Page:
Suppressing that 10/22: Surprisingly effective and easy

  1. Shooter
    The Strum, Ruger Model 10/22 rifle is one of the most popular detachable magazine semi-automatic plinkers ever invented. It's been made in dozens of models and variants and is easily customizable to almost any task. One that it lends to very quickly is for those who like a little quiet time.

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    Why suppress a rifle anyway?

    First off, forget Hollywood. If you watch enough action films, you have probably seen the movie hit man come in, zap a couple rounds off, and take out the mark quietly and effortlessly-- just like magic. Well, that's all it is, movie magic. First off, there is no such thing as a true 'silencer'. All these devices do is muffle or suppress the sound signature caused by gas escaping at the muzzle of a gun when it is fired.

    These suppressors are beneficial for hunters, target shooters, and the like as they reduce muzzle flash, improve accuracy (more on this later) and eliminate the need for hearing protection on the range to a large degree.

    In short, legal suppressors are not the evil silencers of movie hit men. They are, instead, a safety device to help you enjoy your sport.

    What kind of hoops are involved in getting a suppressor?

    Introduced in the 1900s these devices were sold for peanuts back then to allow shooters to practice without waking the neighbors on a Saturday morning. Then in 1934, they were, largely without reason, lumped in with machine guns and sawn-off rifles and shotguns under the National Firearms Act (NFA), which regulated these seemingly innocent devices. In most European countries, it's perfectly legal to buy and sell suppressors over the counter and they can't figure out what are hang up is with them over here.

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    To get one you have to go through the NFA process, which involves filling out your ATF Form 4, adding pictures and fingerprints, getting a signature from your local chief of police and sending it all in with a check for $200. Your local Class III FFL dealer can help you through the process. Typically screw on cans are the best way to go and they can be had for anywhere from $199-$400.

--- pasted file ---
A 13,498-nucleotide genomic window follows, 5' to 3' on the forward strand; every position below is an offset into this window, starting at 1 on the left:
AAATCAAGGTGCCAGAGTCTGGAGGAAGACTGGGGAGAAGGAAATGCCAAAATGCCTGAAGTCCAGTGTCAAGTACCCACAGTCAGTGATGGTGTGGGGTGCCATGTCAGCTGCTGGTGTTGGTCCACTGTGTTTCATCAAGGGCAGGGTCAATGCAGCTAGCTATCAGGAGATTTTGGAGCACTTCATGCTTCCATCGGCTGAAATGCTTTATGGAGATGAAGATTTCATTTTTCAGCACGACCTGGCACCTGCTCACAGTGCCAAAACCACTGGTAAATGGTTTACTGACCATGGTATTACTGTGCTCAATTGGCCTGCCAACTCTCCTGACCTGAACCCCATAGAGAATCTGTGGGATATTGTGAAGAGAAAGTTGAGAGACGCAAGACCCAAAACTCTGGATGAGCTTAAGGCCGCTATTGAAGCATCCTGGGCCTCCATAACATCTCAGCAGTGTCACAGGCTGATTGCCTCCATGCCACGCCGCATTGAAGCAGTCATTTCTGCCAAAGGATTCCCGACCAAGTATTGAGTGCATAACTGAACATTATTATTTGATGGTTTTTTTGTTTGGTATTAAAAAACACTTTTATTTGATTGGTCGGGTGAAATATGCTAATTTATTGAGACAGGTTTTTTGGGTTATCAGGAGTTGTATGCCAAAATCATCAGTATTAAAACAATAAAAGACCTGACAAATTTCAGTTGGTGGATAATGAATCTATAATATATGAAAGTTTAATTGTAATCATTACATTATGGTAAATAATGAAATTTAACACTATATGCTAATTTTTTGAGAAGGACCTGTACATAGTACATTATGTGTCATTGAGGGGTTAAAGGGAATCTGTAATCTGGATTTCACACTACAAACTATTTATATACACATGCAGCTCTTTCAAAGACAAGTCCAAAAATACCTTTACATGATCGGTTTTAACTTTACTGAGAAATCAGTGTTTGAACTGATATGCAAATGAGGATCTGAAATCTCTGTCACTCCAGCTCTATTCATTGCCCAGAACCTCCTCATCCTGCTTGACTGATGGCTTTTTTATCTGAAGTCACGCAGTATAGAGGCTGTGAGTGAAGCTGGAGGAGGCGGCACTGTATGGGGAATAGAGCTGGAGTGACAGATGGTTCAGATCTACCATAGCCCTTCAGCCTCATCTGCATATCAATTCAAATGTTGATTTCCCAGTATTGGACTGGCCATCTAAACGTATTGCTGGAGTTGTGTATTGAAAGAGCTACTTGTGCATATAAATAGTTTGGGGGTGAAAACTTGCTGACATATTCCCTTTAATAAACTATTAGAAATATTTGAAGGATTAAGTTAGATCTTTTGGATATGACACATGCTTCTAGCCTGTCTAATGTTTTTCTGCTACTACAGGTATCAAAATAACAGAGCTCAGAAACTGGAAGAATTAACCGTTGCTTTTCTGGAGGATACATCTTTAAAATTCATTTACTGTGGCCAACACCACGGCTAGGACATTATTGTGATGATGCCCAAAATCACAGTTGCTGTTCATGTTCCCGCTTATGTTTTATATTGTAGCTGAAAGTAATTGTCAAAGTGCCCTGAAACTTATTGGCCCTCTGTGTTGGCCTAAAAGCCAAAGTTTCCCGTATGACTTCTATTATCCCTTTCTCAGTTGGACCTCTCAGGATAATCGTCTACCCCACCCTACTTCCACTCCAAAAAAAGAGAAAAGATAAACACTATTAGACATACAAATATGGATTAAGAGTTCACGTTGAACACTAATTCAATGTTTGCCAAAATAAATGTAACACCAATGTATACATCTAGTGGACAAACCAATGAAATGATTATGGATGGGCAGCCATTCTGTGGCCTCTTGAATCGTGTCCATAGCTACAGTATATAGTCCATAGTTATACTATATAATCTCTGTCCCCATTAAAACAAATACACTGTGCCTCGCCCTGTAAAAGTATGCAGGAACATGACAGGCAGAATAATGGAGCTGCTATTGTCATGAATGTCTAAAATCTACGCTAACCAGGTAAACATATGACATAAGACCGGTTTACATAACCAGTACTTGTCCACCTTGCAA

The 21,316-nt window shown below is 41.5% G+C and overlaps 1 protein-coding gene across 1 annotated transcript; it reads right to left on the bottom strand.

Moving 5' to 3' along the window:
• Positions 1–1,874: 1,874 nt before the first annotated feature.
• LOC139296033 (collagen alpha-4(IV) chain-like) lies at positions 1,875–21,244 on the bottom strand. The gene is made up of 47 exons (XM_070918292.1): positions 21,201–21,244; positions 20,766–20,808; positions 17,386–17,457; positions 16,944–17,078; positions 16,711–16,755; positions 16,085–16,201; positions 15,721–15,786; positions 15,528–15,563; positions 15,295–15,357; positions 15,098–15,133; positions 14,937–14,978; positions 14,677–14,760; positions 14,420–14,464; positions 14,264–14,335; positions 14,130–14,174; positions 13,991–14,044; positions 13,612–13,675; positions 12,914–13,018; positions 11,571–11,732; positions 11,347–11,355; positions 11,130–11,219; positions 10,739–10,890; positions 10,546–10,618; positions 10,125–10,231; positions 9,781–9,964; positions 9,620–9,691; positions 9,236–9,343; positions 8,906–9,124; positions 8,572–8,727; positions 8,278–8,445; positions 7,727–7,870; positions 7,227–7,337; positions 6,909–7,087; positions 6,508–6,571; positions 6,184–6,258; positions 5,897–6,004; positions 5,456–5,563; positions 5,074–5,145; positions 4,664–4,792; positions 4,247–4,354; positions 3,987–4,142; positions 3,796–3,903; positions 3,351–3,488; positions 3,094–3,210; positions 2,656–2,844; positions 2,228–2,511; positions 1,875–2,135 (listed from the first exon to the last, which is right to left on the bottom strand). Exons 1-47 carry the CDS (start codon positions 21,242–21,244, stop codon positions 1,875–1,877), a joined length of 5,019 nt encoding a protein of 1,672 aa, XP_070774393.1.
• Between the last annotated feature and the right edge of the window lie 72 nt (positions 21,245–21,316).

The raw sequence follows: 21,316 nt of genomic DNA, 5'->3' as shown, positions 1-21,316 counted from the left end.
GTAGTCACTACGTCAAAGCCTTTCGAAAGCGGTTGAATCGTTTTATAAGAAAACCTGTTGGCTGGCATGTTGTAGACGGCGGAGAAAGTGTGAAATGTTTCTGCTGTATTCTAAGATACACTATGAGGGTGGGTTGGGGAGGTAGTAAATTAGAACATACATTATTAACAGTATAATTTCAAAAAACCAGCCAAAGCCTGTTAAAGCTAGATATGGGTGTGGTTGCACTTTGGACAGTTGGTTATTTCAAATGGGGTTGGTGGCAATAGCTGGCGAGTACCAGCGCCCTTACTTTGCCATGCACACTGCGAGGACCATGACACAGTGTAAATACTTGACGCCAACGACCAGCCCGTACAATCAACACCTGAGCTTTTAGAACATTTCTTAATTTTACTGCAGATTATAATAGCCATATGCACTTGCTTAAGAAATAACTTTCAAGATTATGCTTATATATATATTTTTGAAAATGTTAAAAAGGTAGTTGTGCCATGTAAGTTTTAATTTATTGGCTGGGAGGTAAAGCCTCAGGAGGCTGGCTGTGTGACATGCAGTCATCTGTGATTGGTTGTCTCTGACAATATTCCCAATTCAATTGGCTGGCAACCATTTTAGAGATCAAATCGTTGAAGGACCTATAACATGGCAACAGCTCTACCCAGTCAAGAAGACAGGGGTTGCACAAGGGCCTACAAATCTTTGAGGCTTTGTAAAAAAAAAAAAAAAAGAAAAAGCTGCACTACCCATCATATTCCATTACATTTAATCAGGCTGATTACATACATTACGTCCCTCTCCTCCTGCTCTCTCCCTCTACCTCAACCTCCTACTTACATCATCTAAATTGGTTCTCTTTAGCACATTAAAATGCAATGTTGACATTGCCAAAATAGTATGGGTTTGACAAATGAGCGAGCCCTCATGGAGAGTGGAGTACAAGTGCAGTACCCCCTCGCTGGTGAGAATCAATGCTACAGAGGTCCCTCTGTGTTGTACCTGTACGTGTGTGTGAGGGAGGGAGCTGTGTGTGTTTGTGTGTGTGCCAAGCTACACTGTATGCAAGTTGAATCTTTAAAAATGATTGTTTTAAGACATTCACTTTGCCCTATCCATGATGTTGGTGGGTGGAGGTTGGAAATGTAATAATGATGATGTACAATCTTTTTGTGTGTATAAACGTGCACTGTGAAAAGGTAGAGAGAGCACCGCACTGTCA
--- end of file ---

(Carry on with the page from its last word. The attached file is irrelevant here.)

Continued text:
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    Most states allow Class III devices but some few do not.


    http://www.youtube.com/watch?v=nDaSGqkQ4d8

    Great simplified video from Silencerco, done in a 1950s theme, but with pretty accurate info


    How to mount it

    Once you have picked out your suppressor, the next step is to figure out how to mount that bad boy.

    Ruger has now started making some of their 10/22's right from the factory with a 1x28TPI threaded muzzle such as the I-Tac and Take Down variants, which is value added. If you have one of these just unscrew the muzzle crown protector or brake (depending on which model) and marry up your suppressor.

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    (Tip: you are going to want a can that you can break down and clean the insides of when you want to because they get really dirty with rimfire ammo. This is the inside of a can after just 1000 rounds)

    If you don't have threads already and want them, you can swap out the barrels. Brownells, EABCO, and others sell threaded replacement barrels for $119-$200 depending on how nice you want them. Some of the higher end venders like Green Mountain, Tactical Solutions, Volquartsen, Kidd, and Tactical Innovations also make these in various configurations.

    Barring this, you can get your own barrel threaded at a local gun shop or sent off to a firm that specializes in this type of work. If you shop around you can usually get a nice job for $100 or less.

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    A final option is any number of inexpensive ($20-$30) barrel adapters that fit over your front sight and supply a threaded spline at the muzzle for your suppressor to fit onto. These can work (I had one on a Ruger Standard .22 pistol for years), but are not as safe, effective, and reliable as having a correctly threaded barrel.

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    (Israeli snipers with an integrally suppressed 10/22)

    Then of course, there are integrally suppressed makers who will take your 10/22 (or a new one they already have laying around) and build a semi-permanent attached suppressor around the barrel of the gun. These bad boys are whisper quiet but if you have to ask how much they cost...

    But does it work?

    Yes, boys and girls, I can tell you from personal experience that suppressing a 10/22 is fun and enjoyable. When using subsonic ammunition (note- these don't always feed right), the noise reduction is very noticeable. When using special Aquila Colibri rounds, all you hear is the sound of the round impacting on target (note- you always want to check the bore after firing these to ensure they made it out, and be prepared to feed these manually).

    http://www.youtube.com/watch?v=vZu0Z_FQlqQ

    Firing a standard 10/22 with a BX-25 magazine and a TAC-65 suppressor. This is one of the most inexpensive 'cans' on the market, running about $175 plus tax stamp.

    Besides noise reductions, there has also been a fairly consistent tale of 10/22 users who went suppressed and found that their rifles shoot mo betta.

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    Suppressed 10/22 Two groups shot in quick succession with Remington Golden Bullet at 25m. Target on the left shot unsuppressed - Right shot suppressed with Silencerco Sparrow

    Now get out there and get quiet.

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